Germany loosens restrictions for vaccinated people as Covid cases fall

Austria and Denmark also planning similar relaxation of rules as optimism returns

A terrace overlooking the river Spree in Berlin. Photograph: John MacDougall/AFP via Getty

A terrace overlooking the river Spree in Berlin. Photograph: John MacDougall/AFP via Getty

 

Germany has joined other European countries in loosening restrictions for those vaccinated against Covid-19.

Chancellor Angela Merkel’s cabinet approved plans on Tuesday to roll back constraints for vaccinated people, allowing them to shop, get a haircut and attend cultural events.

Though still obliged to wear a mask in public places for the foreseeable future, they will no longer need to quarantine on their return to Germany.

The changes are likely to apply by the end of this week, after an expedited parliamentary procedure, though the southern state of Bavaria plans to lift restrictions by Thursday. Its legendary Oktoberfest beer festival has been cancelled for the second consecutive year but Bavarian beer gardens will reopen in two weeks’ time, along with other outdoor gastronomy, cinemas and hotels.

Bavaria’s new regime applies in districts with an incidence rate below 100 cases per 100,000 of population over seven days, with other states likely to follow suit.

One in four of Germany’s 412 districts and cities now falls into that category, up eight-fold in a week, as new, tighter restrictions appear to have broken Germany’s third wave. New Covid-19 cases are down from nearly 11,000 daily a week ago to 7,500 on Tuesday, with a reproduction rate of 0.88. Germany’s current seven-day incidence rate is running at 141.

German health expert Karl Lauterbach, an MP for Berlin’s ruling Social Democratic Party (SPD), said an added boost from the vaccination programme will become palpable “only when the quota of those vaccinated with at least one injection is between 40 and 60 per cent”.

With this likely to happen in Germany by the third or fourth week of May, he said: “The summer will be good.”

Surprising speed

To date nearly 30 per cent of all adults in Germany have now received at least one jab, and 8 per cent are fully vaccinated.

The proposed new regime – and its speedy arrival – has surprised many of Germany’s 16 federal states while doctors’ associations have warned against lifting the test obligation for vaccinated people. And Germany’s police union, whose members are enforcing a night-time curfew in many districts, say it remains unclear how they should police the new rules.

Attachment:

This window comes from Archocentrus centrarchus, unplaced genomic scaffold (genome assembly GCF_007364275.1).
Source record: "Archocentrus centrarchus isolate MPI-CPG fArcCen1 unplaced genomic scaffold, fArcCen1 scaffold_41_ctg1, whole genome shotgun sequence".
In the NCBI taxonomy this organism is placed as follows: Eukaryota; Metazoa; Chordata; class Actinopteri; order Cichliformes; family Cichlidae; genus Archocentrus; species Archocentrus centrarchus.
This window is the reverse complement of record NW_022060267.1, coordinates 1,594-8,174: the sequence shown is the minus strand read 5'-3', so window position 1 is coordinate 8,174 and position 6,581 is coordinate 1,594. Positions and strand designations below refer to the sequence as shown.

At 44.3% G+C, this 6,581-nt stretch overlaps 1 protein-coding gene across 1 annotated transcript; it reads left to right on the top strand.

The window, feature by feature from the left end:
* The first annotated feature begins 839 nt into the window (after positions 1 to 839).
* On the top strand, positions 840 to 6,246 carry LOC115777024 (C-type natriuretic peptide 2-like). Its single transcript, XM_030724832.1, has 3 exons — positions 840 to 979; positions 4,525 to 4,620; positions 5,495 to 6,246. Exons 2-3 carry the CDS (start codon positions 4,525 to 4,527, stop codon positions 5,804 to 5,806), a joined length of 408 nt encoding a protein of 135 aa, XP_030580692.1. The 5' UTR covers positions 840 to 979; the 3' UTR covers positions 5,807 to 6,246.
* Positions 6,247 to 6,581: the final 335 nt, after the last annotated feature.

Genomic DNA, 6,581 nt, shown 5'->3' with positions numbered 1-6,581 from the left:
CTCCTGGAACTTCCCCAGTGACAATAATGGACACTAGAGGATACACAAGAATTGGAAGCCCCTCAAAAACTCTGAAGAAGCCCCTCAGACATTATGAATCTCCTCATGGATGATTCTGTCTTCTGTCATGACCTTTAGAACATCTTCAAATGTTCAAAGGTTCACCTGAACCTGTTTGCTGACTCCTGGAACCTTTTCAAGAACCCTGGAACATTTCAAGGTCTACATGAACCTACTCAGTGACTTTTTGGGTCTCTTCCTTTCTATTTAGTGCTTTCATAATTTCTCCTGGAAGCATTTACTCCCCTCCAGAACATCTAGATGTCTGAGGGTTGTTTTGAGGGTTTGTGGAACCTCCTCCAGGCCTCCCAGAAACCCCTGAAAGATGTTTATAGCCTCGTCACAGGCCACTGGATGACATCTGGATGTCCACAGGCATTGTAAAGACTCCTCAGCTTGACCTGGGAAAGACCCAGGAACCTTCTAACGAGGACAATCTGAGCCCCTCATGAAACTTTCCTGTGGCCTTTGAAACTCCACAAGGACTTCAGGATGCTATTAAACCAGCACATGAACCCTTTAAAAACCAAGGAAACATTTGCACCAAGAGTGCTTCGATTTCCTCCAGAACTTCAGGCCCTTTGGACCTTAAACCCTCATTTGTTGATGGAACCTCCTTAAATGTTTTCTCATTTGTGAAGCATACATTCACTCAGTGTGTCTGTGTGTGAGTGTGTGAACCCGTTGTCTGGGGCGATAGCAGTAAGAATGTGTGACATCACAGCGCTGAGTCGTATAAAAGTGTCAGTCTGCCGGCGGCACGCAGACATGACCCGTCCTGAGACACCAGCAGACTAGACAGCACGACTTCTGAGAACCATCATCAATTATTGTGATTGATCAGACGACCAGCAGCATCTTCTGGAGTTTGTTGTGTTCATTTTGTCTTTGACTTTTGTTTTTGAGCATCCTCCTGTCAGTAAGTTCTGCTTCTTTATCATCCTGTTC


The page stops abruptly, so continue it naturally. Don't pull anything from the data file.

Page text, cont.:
Across the border in Austria, Vienna is planning a similar relaxation of rules for vaccinated people from May 19th.

Chancellor Sebastian Kurz has promised to introduce a national “green pass” if agreement on a pan-EU pass is not reached at this week’s meeting of EU leaders.

“People rightly want to live normally again soon, and for that rules are needed, and we will do that in Austria with a green entry pass,” he said on Tuesday.

Hundreds of people wait in lines at a vaccination mobile in Cologne, Germany. Photograph: Martin Meissner/AP Photo
Hundreds of people wait in lines at a vaccination mobile in Cologne, Germany. Photograph: Martin Meissner/AP Photo

Farther north, Denmark’s ruling coalition has reached a deal on the next stage of reopening – returning all pupils to school and reopening theatres, concert venues and cinemas for up to 2,000 people from Thursday.

The agreement, which also includes gyms, allows access with a negative test or completed vaccination pass.

Four European Championships matches in June and July in Copenhagen will go ahead, with 16,000 fans allowed to attend each match.

The new measures are too little to save the country’s summer festival season, with Denmark’s best known events, including Roskilde and Tinderbox, being cancelled on Thursday.

“The infection situation in Denmark is stable, but we see that many other countries have been hit by a third wave and new shutdowns, which we would very much like to avoid,” said Danish justice minister Nick Hækkerup in a statement.

Danish Covid-19 cases are down to a quarter of December’s rates, while 23.4 per cent of residents have received at least one vaccine.